>> One reason we are all so interested in Microraptor is that, thanks to
>>its anatomy, its
>> phylogenetic position, and its similarities to other paravian
>>relatives,  it may retain some of
>> the ancestral characters of the ancestors of birds. If so, it may be a
>>useful model for
>> understanding the transitional forms between the non-flying and flying
>>dinosaurs, in any
>> number of aspects of its biology.
>> As you note, I never said I could prove Microraptor could climb into a
>>tree, I said we can't
>> rule it out. You are probably annoyed with me for raising hypothetical
>>functional possibilities
>> without unambiguous evidence.
>"Annoyed" is perhaps overstating my reaction.  I don't really have any
>emotional investment in this thread, just an intellectual one.  ;-)
>> Just because birds with strong halluces often nest in trees doesn't
>>mean diving petrels,
>> which do not have halluces, can't nest in trees (in fact they do).
>Yes, I do
> Unless you can demonstrate (a) which morphological traits allow
>petrels to perch in trees, and (b) that _Microraptor_ had these same
>morphological traits.
>Yes I know I'm being harsh here.  But I'm trying to avoid rampant
>speculation about _Microraptor_ behavior simply because this-or-that
>bird can do it.  Same for any other non-avialan maniraptoran or basal
>avialan.  They weren't crown birds.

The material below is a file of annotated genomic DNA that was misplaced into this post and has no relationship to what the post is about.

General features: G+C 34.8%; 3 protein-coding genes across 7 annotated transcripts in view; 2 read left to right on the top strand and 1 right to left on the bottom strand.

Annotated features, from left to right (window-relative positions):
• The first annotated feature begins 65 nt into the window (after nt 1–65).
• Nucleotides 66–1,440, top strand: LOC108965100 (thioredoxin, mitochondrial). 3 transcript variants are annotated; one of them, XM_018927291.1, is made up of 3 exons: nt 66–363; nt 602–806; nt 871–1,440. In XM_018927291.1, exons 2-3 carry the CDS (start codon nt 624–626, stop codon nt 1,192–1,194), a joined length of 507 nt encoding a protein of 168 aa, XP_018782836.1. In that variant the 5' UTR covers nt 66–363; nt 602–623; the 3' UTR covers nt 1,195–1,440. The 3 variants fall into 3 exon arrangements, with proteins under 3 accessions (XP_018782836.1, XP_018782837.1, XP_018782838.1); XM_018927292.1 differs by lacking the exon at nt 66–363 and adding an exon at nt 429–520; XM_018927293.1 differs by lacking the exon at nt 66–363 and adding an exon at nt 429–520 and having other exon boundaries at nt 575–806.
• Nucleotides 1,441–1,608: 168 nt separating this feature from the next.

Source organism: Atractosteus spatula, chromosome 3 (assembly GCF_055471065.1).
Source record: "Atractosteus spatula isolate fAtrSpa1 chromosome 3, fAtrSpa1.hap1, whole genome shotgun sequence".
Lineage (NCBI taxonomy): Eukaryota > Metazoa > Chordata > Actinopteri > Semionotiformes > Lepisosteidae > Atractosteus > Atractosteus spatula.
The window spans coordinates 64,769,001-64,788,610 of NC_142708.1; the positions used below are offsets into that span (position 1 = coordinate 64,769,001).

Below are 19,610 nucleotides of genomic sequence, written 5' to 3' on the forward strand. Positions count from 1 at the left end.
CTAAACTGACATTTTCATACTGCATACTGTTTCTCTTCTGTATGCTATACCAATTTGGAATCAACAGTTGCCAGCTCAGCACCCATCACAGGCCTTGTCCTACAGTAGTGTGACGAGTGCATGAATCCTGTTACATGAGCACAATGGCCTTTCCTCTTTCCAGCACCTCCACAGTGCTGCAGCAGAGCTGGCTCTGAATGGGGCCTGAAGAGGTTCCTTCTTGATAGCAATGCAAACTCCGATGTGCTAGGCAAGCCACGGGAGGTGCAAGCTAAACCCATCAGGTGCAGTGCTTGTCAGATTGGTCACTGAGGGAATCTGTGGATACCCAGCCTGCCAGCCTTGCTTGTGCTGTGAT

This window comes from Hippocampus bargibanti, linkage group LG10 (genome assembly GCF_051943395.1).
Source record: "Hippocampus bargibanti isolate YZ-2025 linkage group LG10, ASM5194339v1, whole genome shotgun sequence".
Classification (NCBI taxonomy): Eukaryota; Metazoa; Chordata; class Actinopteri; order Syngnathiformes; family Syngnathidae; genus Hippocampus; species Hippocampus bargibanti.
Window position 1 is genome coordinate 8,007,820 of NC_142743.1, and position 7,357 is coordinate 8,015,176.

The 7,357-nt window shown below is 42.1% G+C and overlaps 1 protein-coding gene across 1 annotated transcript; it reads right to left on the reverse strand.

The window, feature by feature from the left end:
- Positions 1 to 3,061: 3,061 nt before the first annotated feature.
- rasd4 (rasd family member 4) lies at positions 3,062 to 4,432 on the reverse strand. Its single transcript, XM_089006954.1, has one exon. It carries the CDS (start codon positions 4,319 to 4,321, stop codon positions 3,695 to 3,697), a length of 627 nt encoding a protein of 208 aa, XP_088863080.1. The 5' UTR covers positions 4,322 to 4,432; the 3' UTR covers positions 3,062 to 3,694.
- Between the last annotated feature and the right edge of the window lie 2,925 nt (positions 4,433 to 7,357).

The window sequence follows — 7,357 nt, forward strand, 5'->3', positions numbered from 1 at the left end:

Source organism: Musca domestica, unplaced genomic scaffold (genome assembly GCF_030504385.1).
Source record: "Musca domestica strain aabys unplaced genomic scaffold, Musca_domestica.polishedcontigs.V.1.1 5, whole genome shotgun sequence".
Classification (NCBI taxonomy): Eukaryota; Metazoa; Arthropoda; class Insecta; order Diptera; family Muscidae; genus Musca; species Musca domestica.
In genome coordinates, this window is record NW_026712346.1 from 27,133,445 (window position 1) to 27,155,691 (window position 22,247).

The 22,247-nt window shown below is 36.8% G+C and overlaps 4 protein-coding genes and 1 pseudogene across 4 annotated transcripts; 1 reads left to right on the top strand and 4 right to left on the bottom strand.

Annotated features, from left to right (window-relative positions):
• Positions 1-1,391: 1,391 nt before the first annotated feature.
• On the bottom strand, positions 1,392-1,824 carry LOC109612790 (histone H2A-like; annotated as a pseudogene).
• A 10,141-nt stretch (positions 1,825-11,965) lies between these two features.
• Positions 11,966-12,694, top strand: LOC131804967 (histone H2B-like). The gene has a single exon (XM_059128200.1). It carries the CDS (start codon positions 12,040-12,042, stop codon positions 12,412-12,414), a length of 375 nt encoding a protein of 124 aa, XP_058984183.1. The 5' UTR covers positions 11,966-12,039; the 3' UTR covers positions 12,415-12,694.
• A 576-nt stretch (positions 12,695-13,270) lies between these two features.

>> Thanks to observations from actual Zoology, we know for certain that
>>behaviors without
>> skeletal correlates are real possibilities we need to acknowledge in
>>evolutionary theory. I am
>> not saying that, if diving petrels were extinct, I could just somehow
>>tell they climbed trees.
>> But I never claimed certainty, you did. You feel that you can say "no
>>way" if the animals are
>> "not adapted for" it without testing that conclusion, while I do not.
>If diving petrels were extinct, I would say that the pedal morphology
>suggests they weren't arboreal.  I'd be right.
>> You may retort that analogs are speculative wastes of time.
>That's not really what I said - but it's not far off.  :-)   I think
>some people too readily resort to modern analogs to explain the
>behavior of fossil taxa.  As examples, comparing _Microraptor_ to the
>colugo, or _Archaeopteryx_ to a magpie, or _Epidendrosaurus_ to an
>aye-aye...  all these "analogs" have the potential to mislead w.r.t.
>the ecologies of these maniraptorans.
>> But isn't analogy indispensable in evolutionary theory? Didn't Darwin
>>apply the lessons of
>> Galapagos finches to apes to help understand all evolution?
>In broad terms, yes. Again, I'm not rejecting the use of analogs
>outright.  I'm just saying we should be *very* judicious about our
>choice of analogs.
>> Moreover, if we are considering evolutionary sequences, inference from
>>context will be
>> relevant. In order for such highly evolved traits as opposed halluces
>>to evolve, a feedback
>> loop must be established where slight improvements in the structure
>>have rea
>> benefits to the inheritors. Far from there being no way, it is in fact
>>indisputable that the
>> behaviors must often precede the adaptations, or else there must be